One of the leading causes of divorce in our country is related to the handling and mis-handling of household finances. Money issues cause stress. Whether it’s from worry about your future stability, making drastic changes to your lifestyle, or even casting blame on the profligate habits of your spouse, the burdens of debt play havoc with what should be your strongest relationship.
Are you contemplating divorce and wondering how this impacts your credit? That depends on a lot of factors.
First: Do you have joint debt with your spouse?
Who do you think will be responsible for paying those debts? If you think it’s your spouse, let me just warn you, that the credit card company, the mortgage company, and the car loan company don’t give a fig about your separation agreement or divorce decree. If your spouse doesn’t pay they will come after you. Does your divorce require your spouse to “take your name off of” a debt? Guess what. It’s not up to him. The only sure way to remove your name from an account is to pay it off and close it.
Second: Does your spouse have good credit?
Your spouse could attempt to refinance the house, car or even credit cards in their own name, thus relieving you of the liability when and if the loans are defaulted. If debt was a leading contributor to the decline of your marriage, however, you may discover that your spouse no longer has the credit required to do this.
Suggestions From a Baltimore Bankruptcy Lawyer
Yes, Bankruptcy can help you here. It can help you more if you and your soon to be former spouse can work together and keep a common interest in getting out of debt. If your situation is such that your debts are insurmountable together, how can either of you expect to manage them apart? Maybe you can, some people do. But it may be a better option for the two of you to consider a joint bankruptcy. You’re still eligible to file jointly even if you are living separately. Until the Divorce Decree is signed and filed, you are a married couple in the eyes of the Federal Courts and that is the only requirement for filing a joint bankruptcy.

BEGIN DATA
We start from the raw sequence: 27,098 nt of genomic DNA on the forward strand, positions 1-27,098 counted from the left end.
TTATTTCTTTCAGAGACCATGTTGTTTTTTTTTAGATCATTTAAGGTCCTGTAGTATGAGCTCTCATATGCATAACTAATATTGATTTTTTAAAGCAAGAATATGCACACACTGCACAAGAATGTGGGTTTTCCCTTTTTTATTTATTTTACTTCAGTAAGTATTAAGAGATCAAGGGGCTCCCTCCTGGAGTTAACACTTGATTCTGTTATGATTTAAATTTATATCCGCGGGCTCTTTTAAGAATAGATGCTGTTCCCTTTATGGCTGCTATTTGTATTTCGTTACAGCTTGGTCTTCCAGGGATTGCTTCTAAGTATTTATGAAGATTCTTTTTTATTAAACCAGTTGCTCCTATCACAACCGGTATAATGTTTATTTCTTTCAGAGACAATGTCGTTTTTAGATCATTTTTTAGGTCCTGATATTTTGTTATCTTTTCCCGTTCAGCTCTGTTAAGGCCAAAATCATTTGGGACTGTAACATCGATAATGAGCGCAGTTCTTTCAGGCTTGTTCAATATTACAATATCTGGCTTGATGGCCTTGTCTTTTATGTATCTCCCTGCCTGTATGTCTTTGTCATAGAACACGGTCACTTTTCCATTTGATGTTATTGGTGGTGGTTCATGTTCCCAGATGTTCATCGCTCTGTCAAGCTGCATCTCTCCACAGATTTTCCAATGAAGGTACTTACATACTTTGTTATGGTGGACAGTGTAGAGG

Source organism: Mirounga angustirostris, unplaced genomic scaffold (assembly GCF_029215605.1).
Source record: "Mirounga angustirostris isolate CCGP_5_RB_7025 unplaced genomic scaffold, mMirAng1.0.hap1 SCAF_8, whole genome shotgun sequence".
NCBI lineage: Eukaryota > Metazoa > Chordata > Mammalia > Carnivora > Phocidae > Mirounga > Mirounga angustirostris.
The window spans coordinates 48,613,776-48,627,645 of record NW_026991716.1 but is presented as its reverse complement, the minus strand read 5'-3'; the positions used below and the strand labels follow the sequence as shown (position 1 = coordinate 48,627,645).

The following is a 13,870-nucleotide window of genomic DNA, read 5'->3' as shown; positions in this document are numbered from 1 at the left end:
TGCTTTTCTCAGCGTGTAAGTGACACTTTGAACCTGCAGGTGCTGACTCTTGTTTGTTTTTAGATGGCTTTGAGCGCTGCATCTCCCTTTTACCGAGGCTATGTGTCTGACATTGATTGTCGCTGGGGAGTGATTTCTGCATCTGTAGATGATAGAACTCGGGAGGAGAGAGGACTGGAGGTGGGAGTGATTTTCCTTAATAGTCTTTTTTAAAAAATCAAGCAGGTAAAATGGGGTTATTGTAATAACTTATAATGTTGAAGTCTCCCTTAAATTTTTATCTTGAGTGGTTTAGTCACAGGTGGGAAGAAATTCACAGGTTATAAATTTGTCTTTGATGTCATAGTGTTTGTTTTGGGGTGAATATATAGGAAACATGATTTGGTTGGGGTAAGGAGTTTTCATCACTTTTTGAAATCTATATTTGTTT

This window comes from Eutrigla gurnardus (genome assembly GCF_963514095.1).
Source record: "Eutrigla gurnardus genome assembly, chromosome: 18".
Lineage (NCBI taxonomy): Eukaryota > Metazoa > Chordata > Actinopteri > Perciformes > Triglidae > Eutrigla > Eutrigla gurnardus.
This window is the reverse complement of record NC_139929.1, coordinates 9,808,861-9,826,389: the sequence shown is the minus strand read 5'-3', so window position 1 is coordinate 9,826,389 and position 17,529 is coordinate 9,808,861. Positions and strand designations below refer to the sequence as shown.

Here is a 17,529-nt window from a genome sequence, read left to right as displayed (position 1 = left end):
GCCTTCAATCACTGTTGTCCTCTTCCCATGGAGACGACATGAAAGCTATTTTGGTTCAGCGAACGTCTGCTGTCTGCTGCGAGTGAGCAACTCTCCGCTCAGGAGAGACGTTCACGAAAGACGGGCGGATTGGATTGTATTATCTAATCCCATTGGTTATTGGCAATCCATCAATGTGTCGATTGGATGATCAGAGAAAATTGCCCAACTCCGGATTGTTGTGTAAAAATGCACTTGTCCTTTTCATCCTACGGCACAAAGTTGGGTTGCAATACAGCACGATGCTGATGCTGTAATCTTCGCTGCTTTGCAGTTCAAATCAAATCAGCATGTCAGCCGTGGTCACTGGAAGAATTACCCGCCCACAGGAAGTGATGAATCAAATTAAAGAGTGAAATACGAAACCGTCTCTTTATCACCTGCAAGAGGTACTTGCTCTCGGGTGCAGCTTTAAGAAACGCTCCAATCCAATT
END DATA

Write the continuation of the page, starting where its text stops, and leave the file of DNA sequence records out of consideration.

“My Divorce Attorney told me that my spouse would be responsible for all of the debt and that they couldn’t come after me.”
This is partly true. You can make your former spouse responsible, to you. You on the other hand are still responsible to the credit card company. So, if they sue you, you can sue and demand repayment from your former spouse, EVEN IF HE FILES BANKRUPTCY! But this doesn’t solve your problem. If your former spouse filed bankruptcy, it may be because they didn’t have the money to pay this or other debts. So, yes, you can demand payment from your former spouse until you’re blue in the face, but that doesn’t mean you’re going to get anything. And all the while your creditor can garnish your wages, freeze bank accounts and otherwise make your life much more difficult.
“What must we consider to file a Joint Bankruptcy while our divorce is pending.”
You actually don’t have to file jointly, but this Baltimore Bankruptcy Lawyer can tell you that most joint petitions cost a lot less than two individual petitions. However, if you and your spouse can’t agree on the goals of the representation, or if one of you seeks to harm the other during the course of the representation, your attorney will have a conflict of interest and be unable to represent you. You see, the attorney for your joint bankruptcy represents BOTH of you, EQUALLY. They cannot play favorites. This Baltimore Bankruptcy Lawyer will not represent a couple that cannot agree on how to proceed.
Some people see Divorce as an opportunity to put the past behind you and start fresh again. Bankruptcy is the same way. It offers the chance for single people and married couples to start fresh, without the burdens of debt tying you down.
For more information or to speak to an attorney about your pending divorce or separation, please feel free to hit the contact link on the right-hand margin or give us a call at (410)870-9315 today for a FREE consultation.